Russian arms dealer Viktor Bout, who was recently exchanged in a prisoner swap with U.S. basketball star Brittney Griner, visited the illegally occupied city of Luhansk on Saturday. Bout attended an opening event for the Luhansk branch of the pro-Kremlin Liberal Democratic Party of Russia (LDPR). Last week, Bout told Russia’s state-controlled news outlet RT that he “wholeheartedly” supports Moscow’s so-called “special military operation” in Ukraine. Mariya Knight reports for CNN.
Putin made a visit to a command post coordinating the Russian war effort in Ukraine. In a rare demonstration of hands-on involvement in the military campaign’s execution and planning, Putin spent the day on Friday presiding over a general meeting with Russia’s top military officers. He also held separate meetings with various commanders, according to a statement by the Kremlin. Ivan Nechepurenko reports for the New York Times.
Qatar warned yesterday that the E.U.’s handling of a corruption investigation allegedly involving the country threatens to “negatively affect” security cooperation and energy talks between the bloc and the Gulf state. The investigation centers on allegations that Qatar and Morocco sought to bribe E.U. legislators to influence policy. The Qatari government has denied being involved and has heavily criticized the E.U.’s decision to suspend legislative work related to Qatar but not Morocco, saying it has been singled out. Javier Espinoza, Henry Foy and Simeon Kerr report for the Financial Times.
Israel deported a Palestinian lawyer and activist to France, claiming he has ties to a banned militant group. The deportation of Salah Hammouri was condemned by the French Foreign Ministry. According to a statement by the ministry after Hammouri’s arrival in Paris, it has “taken full action, including at the highest level of the State, to ensure that Mr. Salah Hamouri’s rights are respected, that he benefits from all legal remedies and that he can lead a normal life in Jerusalem, where he was born, resides and wishes to live.” AP reports.
The leader of Tunisia’s opposition alliance called for President Kais Saied to step down yesterday after low voter turnout in parliamentary elections this weekend. As polls closed on Saturday night, only 8.8% of eligible voters had participated, according to the government. The majority of candidates who ran in the elections don’t have a political background and are largely unknown, as Saied’s electoral law bars them from running under a political party affiliation, and most opposition parties have chosen to boycott the election. The low turnout suggests many Tunisians have given up hopes for a real democracy. Chao Deng reports for the Wall Street Journal.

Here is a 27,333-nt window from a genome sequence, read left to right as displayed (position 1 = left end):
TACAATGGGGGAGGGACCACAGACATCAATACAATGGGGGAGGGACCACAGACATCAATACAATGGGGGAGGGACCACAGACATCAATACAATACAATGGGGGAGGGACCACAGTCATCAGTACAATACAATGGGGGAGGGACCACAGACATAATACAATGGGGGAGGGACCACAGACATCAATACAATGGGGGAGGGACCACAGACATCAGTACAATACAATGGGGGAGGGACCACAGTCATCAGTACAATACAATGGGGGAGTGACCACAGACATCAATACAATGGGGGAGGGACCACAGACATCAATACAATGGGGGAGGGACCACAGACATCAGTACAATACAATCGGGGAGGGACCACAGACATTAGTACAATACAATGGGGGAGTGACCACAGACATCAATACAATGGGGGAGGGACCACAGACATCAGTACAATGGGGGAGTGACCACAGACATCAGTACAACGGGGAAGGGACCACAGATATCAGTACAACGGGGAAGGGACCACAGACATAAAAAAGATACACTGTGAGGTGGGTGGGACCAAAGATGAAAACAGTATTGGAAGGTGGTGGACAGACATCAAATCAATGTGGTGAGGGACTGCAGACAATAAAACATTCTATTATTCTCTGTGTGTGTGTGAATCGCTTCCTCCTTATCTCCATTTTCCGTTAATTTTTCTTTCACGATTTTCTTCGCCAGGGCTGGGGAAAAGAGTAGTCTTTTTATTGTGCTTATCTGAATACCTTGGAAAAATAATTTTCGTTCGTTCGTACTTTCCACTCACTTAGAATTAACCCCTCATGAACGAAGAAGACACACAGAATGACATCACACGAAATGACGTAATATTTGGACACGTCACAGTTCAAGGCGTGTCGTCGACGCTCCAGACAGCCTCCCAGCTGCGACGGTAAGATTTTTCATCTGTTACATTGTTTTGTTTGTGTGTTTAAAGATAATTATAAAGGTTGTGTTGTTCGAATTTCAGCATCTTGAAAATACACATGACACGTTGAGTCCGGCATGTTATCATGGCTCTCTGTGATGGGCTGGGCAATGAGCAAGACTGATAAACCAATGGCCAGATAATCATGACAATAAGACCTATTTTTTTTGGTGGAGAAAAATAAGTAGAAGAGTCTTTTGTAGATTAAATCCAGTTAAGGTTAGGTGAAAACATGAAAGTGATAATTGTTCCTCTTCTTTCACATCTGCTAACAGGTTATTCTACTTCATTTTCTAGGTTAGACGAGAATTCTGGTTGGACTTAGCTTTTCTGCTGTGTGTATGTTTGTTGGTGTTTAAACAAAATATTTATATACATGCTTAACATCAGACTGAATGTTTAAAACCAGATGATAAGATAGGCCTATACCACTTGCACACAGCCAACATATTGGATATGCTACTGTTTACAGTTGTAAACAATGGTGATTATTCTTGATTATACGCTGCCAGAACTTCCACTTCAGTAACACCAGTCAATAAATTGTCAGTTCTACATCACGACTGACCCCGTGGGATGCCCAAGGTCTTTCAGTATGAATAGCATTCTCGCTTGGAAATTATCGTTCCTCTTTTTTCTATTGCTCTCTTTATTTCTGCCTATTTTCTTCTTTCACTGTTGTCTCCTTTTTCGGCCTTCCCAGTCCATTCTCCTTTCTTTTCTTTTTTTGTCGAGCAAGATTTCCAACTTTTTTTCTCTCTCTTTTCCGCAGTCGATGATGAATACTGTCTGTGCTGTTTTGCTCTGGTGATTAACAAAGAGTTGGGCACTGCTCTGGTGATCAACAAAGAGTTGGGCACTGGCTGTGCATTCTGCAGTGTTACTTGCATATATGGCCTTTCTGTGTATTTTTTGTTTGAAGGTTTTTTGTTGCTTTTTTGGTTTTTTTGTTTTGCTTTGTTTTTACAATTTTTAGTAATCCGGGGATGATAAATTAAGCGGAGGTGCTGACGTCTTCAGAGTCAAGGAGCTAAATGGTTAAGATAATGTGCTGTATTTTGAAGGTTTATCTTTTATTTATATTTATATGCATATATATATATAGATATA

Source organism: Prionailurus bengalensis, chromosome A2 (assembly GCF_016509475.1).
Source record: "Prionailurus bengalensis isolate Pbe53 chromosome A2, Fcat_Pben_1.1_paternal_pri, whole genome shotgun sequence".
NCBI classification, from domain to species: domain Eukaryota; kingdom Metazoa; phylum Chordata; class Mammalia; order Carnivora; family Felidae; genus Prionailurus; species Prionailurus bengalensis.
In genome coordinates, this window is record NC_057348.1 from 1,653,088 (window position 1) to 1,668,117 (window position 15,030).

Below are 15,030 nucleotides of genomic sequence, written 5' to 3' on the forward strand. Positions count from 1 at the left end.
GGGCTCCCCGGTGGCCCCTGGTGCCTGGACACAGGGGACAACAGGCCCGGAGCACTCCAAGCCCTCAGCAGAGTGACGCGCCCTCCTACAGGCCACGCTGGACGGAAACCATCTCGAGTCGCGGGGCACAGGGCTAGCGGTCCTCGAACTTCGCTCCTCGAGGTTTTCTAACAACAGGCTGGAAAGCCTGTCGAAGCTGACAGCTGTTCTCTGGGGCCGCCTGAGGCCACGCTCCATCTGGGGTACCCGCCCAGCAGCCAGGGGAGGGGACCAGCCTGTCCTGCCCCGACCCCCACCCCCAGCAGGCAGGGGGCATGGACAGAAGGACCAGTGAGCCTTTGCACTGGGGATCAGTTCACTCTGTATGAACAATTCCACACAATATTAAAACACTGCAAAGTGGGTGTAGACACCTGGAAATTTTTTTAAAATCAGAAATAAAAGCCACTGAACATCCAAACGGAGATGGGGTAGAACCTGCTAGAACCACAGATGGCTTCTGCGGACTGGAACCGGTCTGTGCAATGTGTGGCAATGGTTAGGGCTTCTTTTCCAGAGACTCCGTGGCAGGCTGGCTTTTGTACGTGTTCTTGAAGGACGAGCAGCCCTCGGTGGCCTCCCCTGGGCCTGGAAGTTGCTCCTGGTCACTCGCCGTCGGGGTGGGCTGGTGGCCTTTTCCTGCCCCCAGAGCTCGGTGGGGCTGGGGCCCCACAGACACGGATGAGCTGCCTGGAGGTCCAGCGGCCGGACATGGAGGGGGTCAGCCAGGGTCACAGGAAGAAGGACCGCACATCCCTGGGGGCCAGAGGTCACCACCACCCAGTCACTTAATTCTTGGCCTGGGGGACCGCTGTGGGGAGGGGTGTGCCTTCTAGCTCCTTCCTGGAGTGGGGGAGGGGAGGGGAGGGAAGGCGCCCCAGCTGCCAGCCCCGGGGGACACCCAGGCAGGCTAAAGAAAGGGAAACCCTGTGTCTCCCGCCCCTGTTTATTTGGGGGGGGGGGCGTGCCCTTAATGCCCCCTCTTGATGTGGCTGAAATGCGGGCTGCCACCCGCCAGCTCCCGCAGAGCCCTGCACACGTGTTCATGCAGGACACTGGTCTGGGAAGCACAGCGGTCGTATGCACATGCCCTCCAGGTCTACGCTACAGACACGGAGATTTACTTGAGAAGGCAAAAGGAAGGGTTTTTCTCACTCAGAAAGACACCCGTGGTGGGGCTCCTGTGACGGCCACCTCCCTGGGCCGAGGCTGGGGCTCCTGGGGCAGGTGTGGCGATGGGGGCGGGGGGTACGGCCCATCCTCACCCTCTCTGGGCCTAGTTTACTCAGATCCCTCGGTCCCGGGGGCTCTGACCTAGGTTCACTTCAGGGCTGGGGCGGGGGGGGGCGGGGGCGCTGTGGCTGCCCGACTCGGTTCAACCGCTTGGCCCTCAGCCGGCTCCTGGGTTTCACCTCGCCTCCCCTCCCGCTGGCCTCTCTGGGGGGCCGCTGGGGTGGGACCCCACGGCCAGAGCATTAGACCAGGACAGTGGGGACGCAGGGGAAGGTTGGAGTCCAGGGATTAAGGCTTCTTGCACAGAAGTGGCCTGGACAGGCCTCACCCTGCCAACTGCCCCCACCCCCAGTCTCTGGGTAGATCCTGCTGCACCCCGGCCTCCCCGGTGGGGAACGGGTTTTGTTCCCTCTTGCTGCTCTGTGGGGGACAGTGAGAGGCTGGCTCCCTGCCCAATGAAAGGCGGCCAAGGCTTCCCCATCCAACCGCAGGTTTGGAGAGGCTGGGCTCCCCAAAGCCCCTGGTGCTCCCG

South Africa’s President Cyril Ramaphosa has been re-elected as leader of the governing African National Congress (A.N.C.). Ramaphosa defeated his rival Zweli Mkhize by 2,476 votes to 1,897 despite being dogged by allegations of money laundering. His victory puts him in pole position to lead the A.N.C. in the 2024 election. Farouk Chothia reports for BBC News.
North Korea tested a pair of ballistic missiles capable of striking Japan on Sunday. The launches came after Tokyo adopted a new security strategy to push for more offensive footing against North Korea and China. Japan and South Korea separately criticized the attacks. AP reports.
The U.K.’s policy to deport asylum seekers to Rwanda was deemed lawful by the country’s High Court. However, although the judges dismissed the challenges against the policy as a whole, they found the government had acted wrongly in the individual cases of eight asylum seekers set to be moved under the scheme. Rob Picheta and Sharon Braithwaite report for CNN.
COVID-19 has infected over 99.892 million people and has now killed over 1.09 million people in the United States, according to data compiled by Johns Hopkins University. Globally, there have been over 653.185 million confirmed coronavirus cases and over 6.66 million deaths. Sergio Hernandez, Sean O’Key, Amanda Watts, Byron Manley and Henrik Pettersson report for CNN.
A map and analysis of all confirmed cases of the virus in the U.S. is available at the New York Times.
U.S. and worldwide maps tracking the spread of the pandemic are available at the Washington Post.